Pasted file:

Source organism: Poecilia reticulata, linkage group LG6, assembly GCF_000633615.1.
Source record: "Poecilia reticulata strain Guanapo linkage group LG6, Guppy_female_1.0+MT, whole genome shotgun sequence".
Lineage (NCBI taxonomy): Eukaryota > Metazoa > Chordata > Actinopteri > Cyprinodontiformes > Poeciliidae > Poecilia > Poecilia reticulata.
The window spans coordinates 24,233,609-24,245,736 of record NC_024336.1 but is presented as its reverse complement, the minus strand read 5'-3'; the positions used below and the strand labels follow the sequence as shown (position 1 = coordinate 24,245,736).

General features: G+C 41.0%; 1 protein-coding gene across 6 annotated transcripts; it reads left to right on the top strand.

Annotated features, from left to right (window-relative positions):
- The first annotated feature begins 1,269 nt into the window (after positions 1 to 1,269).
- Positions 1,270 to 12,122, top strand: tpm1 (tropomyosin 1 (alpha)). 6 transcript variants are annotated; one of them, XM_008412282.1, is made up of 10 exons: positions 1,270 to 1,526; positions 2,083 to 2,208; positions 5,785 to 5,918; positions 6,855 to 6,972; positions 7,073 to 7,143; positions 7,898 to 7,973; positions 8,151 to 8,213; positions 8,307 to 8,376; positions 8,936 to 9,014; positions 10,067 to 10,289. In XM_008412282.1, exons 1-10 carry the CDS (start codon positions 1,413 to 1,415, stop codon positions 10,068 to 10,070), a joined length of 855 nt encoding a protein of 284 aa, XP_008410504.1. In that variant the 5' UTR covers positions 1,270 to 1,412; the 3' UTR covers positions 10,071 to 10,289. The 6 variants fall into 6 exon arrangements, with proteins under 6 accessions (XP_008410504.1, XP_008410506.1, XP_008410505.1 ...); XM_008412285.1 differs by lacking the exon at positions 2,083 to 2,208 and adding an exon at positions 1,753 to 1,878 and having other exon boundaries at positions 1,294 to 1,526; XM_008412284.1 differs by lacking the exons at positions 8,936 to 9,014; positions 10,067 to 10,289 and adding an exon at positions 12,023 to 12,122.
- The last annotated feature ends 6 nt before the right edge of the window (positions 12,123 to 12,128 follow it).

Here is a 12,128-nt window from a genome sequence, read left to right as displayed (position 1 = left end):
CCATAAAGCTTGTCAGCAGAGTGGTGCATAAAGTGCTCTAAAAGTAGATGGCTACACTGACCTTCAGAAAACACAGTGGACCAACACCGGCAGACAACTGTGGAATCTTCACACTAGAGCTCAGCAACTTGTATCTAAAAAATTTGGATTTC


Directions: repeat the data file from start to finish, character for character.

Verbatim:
Source organism: Poecilia reticulata, linkage group LG6, assembly GCF_000633615.1.
Source record: "Poecilia reticulata strain Guanapo linkage group LG6, Guppy_female_1.0+MT, whole genome shotgun sequence".
Lineage (NCBI taxonomy): Eukaryota > Metazoa > Chordata > Actinopteri > Cyprinodontiformes > Poeciliidae > Poecilia > Poecilia reticulata.
The window spans coordinates 24,233,609-24,245,736 of record NC_024336.1 but is presented as its reverse complement, the minus strand read 5'-3'; the positions used below and the strand labels follow the sequence as shown (position 1 = coordinate 24,245,736).

General features: G+C 41.0%; 1 protein-coding gene across 6 annotated transcripts; it reads left to right on the top strand.

Annotated features, from left to right (window-relative positions):
- The first annotated feature begins 1,269 nt into the window (after positions 1 to 1,269).
- Positions 1,270 to 12,122, top strand: tpm1 (tropomyosin 1 (alpha)). 6 transcript variants are annotated; one of them, XM_008412282.1, is made up of 10 exons: positions 1,270 to 1,526; positions 2,083 to 2,208; positions 5,785 to 5,918; positions 6,855 to 6,972; positions 7,073 to 7,143; positions 7,898 to 7,973; positions 8,151 to 8,213; positions 8,307 to 8,376; positions 8,936 to 9,014; positions 10,067 to 10,289. In XM_008412282.1, exons 1-10 carry the CDS (start codon positions 1,413 to 1,415, stop codon positions 10,068 to 10,070), a joined length of 855 nt encoding a protein of 284 aa, XP_008410504.1. In that variant the 5' UTR covers positions 1,270 to 1,412; the 3' UTR covers positions 10,071 to 10,289. The 6 variants fall into 6 exon arrangements, with proteins under 6 accessions (XP_008410504.1, XP_008410506.1, XP_008410505.1 ...); XM_008412285.1 differs by lacking the exon at positions 2,083 to 2,208 and adding an exon at positions 1,753 to 1,878 and having other exon boundaries at positions 1,294 to 1,526; XM_008412284.1 differs by lacking the exons at positions 8,936 to 9,014; positions 10,067 to 10,289 and adding an exon at positions 12,023 to 12,122.
- The last annotated feature ends 6 nt before the right edge of the window (positions 12,123 to 12,128 follow it).

Here is a 12,128-nt window from a genome sequence, read left to right as displayed (position 1 = left end):
CCATAAAGCTTGTCAGCAGAGTGGTGCATAAAGTGCTCTAAAAGTAGATGGCTACACTGACCTTCAGAAAACACAGTGGACCAACACCGGCAGACAACTGTGGAATCTTCACACTAGAGCTCAGCAACTTGTATCTAAAAAATTTGGATTTC